In most cases, though, I believe apologetic arguments strengthen faith. For those who have questions, we are providing the boost to faith necessary to keep them spiritually alive. Even Jesus provided this boost to Thomas when his faith was failing. He did this by giving him more evidence to the resurrection (A lot more!). This idea is further strengthened by scripture in Ephesians 4:7-16 which talks about “equipping of the saints for the work of service” so that “we are no longer… tossed here and there by…deceitful scheming”. If you have a bent toward apologetics, it could very well be a gift from Jesus (vv. 7-8), and it is to be used “in love” (v.15), “for the equipping of the saints”(v.12) so they “are no longer… tossed… by waves”(v.14). Through this work, we are “building up the body of Christ” (v.12) and giving that boost to faith keeping our brothers and sisters from spiritual peril. The apologist supports the work of the evangelist and also equips the pastor and the encourager who strengthen those who are falling into doubt.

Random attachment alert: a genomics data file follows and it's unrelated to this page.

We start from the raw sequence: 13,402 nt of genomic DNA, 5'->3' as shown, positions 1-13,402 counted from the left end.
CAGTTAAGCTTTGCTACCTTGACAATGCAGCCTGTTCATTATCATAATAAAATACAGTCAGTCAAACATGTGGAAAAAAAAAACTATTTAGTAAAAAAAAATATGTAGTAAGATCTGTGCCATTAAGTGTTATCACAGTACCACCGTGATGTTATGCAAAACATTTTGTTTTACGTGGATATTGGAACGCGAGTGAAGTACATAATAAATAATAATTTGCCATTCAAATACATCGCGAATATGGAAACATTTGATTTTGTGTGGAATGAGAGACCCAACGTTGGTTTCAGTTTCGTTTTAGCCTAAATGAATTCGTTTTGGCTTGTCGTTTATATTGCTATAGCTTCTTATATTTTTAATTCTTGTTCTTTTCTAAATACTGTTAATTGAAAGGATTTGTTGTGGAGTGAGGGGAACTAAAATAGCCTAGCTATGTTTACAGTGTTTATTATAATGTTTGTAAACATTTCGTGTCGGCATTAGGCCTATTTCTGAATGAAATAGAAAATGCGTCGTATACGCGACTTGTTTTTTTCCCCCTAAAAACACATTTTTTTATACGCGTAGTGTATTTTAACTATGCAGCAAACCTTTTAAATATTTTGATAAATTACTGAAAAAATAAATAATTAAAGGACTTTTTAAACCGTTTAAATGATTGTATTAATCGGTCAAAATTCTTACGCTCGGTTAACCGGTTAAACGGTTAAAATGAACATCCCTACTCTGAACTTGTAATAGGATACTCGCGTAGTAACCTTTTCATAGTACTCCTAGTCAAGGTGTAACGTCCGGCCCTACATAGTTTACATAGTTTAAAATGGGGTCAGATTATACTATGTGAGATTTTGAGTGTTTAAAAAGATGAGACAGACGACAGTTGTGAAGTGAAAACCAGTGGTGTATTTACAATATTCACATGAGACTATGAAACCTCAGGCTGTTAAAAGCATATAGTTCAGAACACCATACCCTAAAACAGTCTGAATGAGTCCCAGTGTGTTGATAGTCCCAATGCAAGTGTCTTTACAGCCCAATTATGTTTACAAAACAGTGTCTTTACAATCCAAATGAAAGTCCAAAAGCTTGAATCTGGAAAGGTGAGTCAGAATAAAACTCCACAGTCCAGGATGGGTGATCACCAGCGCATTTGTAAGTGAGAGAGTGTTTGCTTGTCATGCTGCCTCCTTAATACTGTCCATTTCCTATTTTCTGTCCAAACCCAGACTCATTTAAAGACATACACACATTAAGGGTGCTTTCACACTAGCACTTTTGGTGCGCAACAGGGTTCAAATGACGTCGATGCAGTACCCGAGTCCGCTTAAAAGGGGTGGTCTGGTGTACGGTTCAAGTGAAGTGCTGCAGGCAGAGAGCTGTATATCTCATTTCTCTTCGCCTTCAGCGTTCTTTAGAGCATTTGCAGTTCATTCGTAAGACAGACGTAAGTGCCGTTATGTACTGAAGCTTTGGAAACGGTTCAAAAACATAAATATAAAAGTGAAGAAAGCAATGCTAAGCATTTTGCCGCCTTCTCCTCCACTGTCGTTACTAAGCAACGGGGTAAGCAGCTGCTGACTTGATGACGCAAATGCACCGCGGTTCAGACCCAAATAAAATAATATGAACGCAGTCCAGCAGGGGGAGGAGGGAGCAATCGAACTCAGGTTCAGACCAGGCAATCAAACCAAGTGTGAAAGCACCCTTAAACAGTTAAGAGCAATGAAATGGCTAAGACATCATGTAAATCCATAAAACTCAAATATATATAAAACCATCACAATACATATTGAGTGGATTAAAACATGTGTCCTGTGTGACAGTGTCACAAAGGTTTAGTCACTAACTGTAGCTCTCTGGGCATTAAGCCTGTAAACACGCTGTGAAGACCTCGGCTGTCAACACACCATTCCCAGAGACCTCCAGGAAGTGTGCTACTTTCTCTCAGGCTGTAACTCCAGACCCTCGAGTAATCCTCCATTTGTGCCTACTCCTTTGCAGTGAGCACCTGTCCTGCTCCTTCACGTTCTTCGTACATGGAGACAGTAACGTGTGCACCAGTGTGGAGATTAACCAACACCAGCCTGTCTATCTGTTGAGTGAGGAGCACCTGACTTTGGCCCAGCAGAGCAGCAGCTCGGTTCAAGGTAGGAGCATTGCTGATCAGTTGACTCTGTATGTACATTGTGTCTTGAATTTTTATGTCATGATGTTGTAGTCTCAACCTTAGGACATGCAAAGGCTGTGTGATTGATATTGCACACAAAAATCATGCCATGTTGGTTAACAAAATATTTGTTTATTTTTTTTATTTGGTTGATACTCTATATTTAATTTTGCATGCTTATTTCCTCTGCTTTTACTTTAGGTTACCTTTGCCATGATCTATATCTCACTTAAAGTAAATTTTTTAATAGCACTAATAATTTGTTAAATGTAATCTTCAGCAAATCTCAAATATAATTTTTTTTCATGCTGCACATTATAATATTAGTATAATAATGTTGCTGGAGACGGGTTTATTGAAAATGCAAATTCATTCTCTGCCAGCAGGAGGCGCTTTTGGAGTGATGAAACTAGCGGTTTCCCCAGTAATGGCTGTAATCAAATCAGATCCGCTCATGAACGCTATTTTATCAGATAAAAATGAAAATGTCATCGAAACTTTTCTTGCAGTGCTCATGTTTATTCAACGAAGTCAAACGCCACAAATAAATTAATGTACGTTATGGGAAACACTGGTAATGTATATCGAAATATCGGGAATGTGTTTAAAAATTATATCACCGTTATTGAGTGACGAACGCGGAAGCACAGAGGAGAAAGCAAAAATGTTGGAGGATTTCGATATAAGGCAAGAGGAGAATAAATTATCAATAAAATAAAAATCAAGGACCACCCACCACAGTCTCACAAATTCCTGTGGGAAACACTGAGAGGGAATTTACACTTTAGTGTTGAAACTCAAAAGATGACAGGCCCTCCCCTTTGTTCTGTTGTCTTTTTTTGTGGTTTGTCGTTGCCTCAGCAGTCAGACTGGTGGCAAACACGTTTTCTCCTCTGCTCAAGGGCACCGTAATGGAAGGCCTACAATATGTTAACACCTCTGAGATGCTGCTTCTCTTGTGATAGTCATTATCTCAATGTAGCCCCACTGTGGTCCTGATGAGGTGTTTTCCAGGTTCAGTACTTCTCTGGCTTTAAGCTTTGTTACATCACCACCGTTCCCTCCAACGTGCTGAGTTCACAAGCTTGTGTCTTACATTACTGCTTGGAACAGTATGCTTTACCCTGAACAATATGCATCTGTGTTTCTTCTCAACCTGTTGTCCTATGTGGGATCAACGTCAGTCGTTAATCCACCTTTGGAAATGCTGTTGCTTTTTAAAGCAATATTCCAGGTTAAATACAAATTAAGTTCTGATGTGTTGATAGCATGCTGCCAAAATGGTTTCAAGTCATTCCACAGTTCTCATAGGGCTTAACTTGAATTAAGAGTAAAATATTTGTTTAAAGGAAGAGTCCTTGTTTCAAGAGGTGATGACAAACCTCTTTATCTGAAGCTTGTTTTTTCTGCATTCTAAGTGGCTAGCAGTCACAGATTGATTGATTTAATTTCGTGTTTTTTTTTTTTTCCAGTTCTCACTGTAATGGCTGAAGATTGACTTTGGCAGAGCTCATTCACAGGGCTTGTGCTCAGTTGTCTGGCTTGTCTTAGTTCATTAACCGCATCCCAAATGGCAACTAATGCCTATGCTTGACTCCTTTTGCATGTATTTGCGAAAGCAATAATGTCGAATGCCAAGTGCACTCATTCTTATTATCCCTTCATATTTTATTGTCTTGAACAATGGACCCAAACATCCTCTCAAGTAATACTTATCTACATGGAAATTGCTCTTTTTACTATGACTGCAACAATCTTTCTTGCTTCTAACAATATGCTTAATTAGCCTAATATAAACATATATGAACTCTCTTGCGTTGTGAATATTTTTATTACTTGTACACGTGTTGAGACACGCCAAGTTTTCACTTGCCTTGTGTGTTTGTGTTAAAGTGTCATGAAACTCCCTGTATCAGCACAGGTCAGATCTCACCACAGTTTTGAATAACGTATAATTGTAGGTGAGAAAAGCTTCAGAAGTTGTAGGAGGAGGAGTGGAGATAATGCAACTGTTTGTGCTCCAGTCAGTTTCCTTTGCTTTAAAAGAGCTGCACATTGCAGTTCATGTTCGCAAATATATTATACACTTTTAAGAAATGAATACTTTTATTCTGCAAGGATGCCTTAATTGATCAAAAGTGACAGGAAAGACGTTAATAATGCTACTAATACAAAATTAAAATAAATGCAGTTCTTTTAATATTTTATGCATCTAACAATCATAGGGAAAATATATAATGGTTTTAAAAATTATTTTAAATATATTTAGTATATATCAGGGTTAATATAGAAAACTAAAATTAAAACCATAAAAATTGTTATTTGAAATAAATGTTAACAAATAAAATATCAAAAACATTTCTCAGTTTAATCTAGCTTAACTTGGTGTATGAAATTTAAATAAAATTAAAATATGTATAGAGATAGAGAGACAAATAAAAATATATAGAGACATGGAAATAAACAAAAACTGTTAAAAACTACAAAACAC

Apologetic arguments are also used to carry out the instruction in 2 Corinthians 10:3-5. They are used for “destroying speculations and every lofty thing raised up against the knowledge of God”. The world throws these “speculations” and “lofty things” (v.5) at Christians on a regular basis. They are the challenges to our “knowledge of God” (v.5) which we receive from scripture. If they take root, they give rise to doubts, which can pull the believer down and prevent the unbeliever from coming to faith. When we use apologetic arguments we are engaging in spiritual warfare by “destroying speculations” and taking thoughts “captive”. These arguments can be the “weapons of our warfare” and “divinely powerful for the destruction of fortresses”. I believe “divinely powerful” refers to how the Holy Spirit uses the truth of the arguments to bring powerful conviction to people (Jn 16:13). It is exciting to think about the Holy Spirit working through you to destroy the devil’s “fortress” in someone’s life so that they can move on with their relationship with the Lord in peace.